Paul, Weiss' litigators are generalists, so “it's completely up to you where you take that. If you want to do exclusively securities work you can do that. Some people do choose to specialize, but many stay as generalists because they like going into court. There's no pressure either way.” As such, juniors had worked on a wide range of matters, touching on areas such as IP, antitrust, securities, mass tort, white-collar, and FCPA [Foreign Corrupt Practices Act] compliance. “The variety of different cases on offer meant that you really get a comprehensive legal education,” and rookies here had analyzed financial documents, drafted interview outlines, prepped partners for witness interviews, presented to the government and assisted companies with compliance programs.
"It often surprises me how interesting some of the cases have been."
Over in corporate, juniors are unassigned until their third year when they specialize in one of the subgroups, which include securities, M&A, finance, funds and IP. “For the first three months you're really just trying to get your head around various sorts of matters coming in, so there's lots of basic stuff to get you started: due diligence, drafting ancillary documents, stuff like that.” Nevertheless, transactional juniors were “surprised” to be given opportunities for client interaction from an early stage. “You won't begin with anything too complex, perhaps the odd email or memo, but it helps you to get familiar with the client and means you feel comfortable to take on more complex stuff later on.” Supervisors are “willing to give give you more responsibilities quickly, as long as you're ready,” which some saw as a double-edged sword: “It is easy to get swamped as you rise through the department and become more of a go-to for clients,” we heard. “You need to feel comfortable delegating to more junior associates when that happens.”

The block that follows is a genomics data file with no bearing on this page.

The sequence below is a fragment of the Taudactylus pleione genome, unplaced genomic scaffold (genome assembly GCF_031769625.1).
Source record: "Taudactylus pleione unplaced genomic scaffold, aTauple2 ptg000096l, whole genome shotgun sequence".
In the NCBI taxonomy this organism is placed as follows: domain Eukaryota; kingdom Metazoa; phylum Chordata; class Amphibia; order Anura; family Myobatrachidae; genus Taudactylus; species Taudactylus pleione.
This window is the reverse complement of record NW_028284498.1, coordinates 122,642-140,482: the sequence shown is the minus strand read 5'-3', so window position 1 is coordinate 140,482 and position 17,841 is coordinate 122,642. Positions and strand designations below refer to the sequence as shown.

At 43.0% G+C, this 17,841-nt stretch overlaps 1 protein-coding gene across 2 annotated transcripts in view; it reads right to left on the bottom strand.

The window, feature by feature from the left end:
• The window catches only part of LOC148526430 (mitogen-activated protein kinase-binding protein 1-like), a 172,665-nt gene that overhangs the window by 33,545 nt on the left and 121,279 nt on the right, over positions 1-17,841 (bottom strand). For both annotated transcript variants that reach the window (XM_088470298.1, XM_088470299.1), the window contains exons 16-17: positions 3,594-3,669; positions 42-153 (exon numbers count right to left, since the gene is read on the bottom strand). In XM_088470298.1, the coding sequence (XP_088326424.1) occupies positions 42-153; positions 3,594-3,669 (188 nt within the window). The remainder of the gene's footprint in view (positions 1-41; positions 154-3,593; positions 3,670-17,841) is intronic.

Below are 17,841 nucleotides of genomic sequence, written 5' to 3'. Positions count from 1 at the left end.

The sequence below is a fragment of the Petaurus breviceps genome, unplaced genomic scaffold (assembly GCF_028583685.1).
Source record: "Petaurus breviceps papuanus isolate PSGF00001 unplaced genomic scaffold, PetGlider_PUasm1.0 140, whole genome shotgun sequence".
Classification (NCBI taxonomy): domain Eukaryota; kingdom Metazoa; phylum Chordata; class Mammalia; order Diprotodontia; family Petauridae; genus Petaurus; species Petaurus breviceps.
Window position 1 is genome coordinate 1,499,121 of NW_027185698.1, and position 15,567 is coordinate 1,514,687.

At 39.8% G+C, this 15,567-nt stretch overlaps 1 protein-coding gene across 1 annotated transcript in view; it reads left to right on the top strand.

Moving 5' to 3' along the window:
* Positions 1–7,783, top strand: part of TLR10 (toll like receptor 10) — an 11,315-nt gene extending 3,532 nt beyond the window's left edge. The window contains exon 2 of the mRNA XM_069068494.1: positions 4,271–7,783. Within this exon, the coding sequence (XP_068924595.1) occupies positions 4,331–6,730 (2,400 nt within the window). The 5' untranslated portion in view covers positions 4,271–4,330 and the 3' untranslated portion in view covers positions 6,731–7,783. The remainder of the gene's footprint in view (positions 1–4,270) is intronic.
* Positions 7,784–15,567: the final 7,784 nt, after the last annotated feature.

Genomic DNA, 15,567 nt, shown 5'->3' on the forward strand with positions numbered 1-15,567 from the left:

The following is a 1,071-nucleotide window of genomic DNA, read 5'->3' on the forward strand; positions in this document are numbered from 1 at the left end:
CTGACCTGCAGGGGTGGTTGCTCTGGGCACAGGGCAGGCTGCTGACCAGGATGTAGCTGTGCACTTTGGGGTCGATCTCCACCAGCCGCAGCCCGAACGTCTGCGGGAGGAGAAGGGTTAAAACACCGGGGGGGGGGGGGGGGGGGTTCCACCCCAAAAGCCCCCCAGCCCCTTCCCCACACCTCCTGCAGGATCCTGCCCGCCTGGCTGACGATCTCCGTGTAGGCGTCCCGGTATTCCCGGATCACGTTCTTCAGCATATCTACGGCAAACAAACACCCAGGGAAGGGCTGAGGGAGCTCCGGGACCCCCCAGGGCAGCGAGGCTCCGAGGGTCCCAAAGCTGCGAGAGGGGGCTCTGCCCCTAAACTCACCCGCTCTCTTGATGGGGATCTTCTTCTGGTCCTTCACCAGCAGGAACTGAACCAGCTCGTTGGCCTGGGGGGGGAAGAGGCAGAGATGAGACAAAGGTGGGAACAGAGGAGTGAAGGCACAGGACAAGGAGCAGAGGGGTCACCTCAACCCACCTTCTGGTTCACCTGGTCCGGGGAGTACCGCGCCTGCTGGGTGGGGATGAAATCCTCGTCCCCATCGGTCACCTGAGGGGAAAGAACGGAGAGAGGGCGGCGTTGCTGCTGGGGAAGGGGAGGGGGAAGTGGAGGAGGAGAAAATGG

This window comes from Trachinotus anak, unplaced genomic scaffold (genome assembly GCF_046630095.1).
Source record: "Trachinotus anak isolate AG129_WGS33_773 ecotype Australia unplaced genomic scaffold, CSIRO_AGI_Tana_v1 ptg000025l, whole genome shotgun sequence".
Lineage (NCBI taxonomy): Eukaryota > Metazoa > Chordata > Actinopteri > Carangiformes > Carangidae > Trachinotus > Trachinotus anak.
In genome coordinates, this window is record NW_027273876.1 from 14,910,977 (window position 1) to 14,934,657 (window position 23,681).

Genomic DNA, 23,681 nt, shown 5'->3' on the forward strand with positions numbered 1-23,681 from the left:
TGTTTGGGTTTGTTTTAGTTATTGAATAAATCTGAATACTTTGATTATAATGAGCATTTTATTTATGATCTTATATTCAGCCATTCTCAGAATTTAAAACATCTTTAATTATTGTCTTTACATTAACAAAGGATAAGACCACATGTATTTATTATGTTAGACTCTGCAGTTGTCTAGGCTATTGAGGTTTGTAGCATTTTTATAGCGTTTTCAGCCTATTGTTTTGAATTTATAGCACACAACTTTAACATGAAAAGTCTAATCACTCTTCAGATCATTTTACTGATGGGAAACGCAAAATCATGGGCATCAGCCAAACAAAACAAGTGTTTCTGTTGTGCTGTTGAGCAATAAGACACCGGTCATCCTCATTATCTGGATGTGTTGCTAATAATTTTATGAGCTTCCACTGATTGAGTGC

Training & Development
When they first start, juniors can expect an “intensive first week of training,” as well as “more periodically-spaced sessions over the next few months.” Generally, though, training is offered on-the-job. “Paul, Weiss correctly recognizes that juniors learn more by working on briefs than sitting in seminars,” one source observed.